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MOTIVATION

DEFINITION

Stanley Vance defines motivation as, “any emotion or desires which so conditions one‟s will
that the individual is propelled into action.”

Robert Dubin defines motivation, “as the complex of forces standing and keeping a person at
work in an organization.”

Beach defines, “Motivation as a willingness to expand energy to achieve a goal or a reward.”

Hodge and Johnson defines, “Motivation as the willingness of an individual to respond to
organizational requirements in the short run.”

Shartle defines, “Motivation as a reported urge or tension to movie in a given direction or to
achieve a certain goal,”



NATURE OF MOTIVATION

Motivation is concerned with the direction of functions of management, so the nature of
motivation can be understood from the following points:

1. Unending process: A social animal (a man) has number of wants. These wants induce a man
to work. All the wants cannot be satisfied at one time. If one want is satisfied, then another
want emerges. Motivation is also an unending process just like the satisfaction of wants is an
unending process.
2. A psychological concept: Motivation deals with the psychology of workers. An efficient
worker will not perform the work desirably well unless he is properly motivated. So, effective
performance requires proper motivation. Proper motivation is possible only through proper
analysis of the psychology of workers.
3. The whole individual is motivated: An individual is motivated fully and not partly because
motivation is related of psychology. Besides , the basic needs of man determine motivation to
a great extent. All these are interrelated and cannot be separated from each other.
4. Motivation may be financial or non-financial: The motivation may be divided into two i.e.,
financial and non-financial. Financial motivation includes increasing wages, allowances,
bonus, perquisite and the hike. on-financial motivation includes recognition, praise, giving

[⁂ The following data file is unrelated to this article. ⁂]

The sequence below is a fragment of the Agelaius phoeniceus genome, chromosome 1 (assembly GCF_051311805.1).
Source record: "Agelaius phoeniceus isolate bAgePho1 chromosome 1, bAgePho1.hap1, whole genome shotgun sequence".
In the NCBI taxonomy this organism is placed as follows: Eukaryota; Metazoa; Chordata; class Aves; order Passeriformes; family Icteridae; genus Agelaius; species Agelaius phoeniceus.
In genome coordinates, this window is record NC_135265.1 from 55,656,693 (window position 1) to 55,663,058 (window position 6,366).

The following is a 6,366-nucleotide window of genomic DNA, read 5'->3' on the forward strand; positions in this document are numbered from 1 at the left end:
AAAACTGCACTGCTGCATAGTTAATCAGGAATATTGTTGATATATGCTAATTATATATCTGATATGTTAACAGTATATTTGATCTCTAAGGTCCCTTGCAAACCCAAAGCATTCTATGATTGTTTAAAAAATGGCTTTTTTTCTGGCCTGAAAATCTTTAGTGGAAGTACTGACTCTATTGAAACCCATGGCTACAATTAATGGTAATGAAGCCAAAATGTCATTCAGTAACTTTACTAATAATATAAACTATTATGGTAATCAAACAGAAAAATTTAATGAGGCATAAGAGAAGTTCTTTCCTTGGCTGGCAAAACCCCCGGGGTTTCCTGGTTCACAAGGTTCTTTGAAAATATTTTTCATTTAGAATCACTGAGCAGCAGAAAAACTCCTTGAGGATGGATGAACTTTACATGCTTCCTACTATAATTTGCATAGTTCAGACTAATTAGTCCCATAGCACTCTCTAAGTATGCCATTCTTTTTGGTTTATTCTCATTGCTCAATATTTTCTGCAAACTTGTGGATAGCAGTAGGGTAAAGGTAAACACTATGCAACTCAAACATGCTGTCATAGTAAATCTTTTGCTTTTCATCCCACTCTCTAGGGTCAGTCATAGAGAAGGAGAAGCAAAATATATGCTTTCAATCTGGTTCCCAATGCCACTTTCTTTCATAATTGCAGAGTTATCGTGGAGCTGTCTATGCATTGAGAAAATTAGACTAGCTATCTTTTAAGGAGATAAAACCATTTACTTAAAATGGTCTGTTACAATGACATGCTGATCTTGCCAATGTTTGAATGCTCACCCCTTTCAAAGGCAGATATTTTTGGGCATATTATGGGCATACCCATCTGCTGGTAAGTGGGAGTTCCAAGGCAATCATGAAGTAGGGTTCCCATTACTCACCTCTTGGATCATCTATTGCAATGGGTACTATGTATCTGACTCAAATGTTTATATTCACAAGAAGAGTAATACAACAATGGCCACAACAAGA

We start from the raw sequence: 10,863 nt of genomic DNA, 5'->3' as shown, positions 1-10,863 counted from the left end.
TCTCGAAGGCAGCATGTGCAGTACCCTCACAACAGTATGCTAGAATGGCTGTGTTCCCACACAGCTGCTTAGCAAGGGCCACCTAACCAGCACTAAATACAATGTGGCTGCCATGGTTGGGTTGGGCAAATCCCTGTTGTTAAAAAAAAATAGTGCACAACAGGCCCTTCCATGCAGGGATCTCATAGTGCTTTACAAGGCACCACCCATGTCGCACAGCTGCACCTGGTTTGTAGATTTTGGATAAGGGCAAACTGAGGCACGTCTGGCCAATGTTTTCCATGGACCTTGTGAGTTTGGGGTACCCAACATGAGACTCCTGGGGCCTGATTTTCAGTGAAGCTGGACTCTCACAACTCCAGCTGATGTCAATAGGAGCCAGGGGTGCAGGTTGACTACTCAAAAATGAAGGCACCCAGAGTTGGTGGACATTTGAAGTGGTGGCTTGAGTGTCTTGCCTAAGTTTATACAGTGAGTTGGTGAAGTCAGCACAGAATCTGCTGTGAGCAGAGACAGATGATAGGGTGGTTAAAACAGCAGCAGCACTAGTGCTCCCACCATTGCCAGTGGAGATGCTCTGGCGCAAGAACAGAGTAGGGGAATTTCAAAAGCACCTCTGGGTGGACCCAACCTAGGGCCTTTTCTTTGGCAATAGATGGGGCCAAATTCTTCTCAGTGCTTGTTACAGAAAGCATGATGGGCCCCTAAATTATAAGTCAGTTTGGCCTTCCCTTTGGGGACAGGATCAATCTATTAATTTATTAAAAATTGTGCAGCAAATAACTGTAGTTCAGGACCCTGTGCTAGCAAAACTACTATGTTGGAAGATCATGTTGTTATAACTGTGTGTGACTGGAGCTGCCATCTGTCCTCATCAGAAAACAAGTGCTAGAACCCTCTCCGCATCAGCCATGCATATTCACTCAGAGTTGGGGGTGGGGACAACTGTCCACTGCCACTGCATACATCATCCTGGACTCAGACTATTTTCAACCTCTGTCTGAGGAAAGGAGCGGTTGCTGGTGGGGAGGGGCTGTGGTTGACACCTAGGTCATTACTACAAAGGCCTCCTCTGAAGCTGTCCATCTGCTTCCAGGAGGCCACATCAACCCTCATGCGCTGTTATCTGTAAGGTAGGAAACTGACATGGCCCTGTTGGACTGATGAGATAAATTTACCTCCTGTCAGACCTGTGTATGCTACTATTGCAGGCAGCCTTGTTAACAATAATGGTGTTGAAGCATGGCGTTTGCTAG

more responsibility and inducing to participate in the decision-making process.
5. Frustrated man cannot be motivated: If a man does not have his basic needs satisfied, he may
be frustrated. He may be mentally ill to some extent. Such a frustrated man cannot be
motivated unless his basic needs are satisfied.
6. Goal are motivations: Man works to achieve his individual goals. Whenever the goal is
achieved, he will be no longer interested to work. So, the management should identify the
goals of individuals, and it can persuade them to work by directions.
7. Unifying force: Unifying force means the drive to actualize one‟s own image. The person‟s
self image plays an important role in motivation. If an individual has created an image as a
leader, he acts accordingly. So, the unifying force is an important motivating force.



8. Motivation can be positive or negative: Positive motivation means use of incentives. The
incentives may be financial and non-financial. Pay revision, confirmation of job and the like
are positive motivations. Negative motivation means emphasizing penalties. Demotion and
termination from the service are some of the examples of negative motivation.
9. Motivation and job satisfaction are different: Motivation is goal-oriented behavior. Job
satisfaction is the outcome of a job performance. So, motivation is entirely different from job
satisfaction.
IMPORTANCE OF MOTIVATION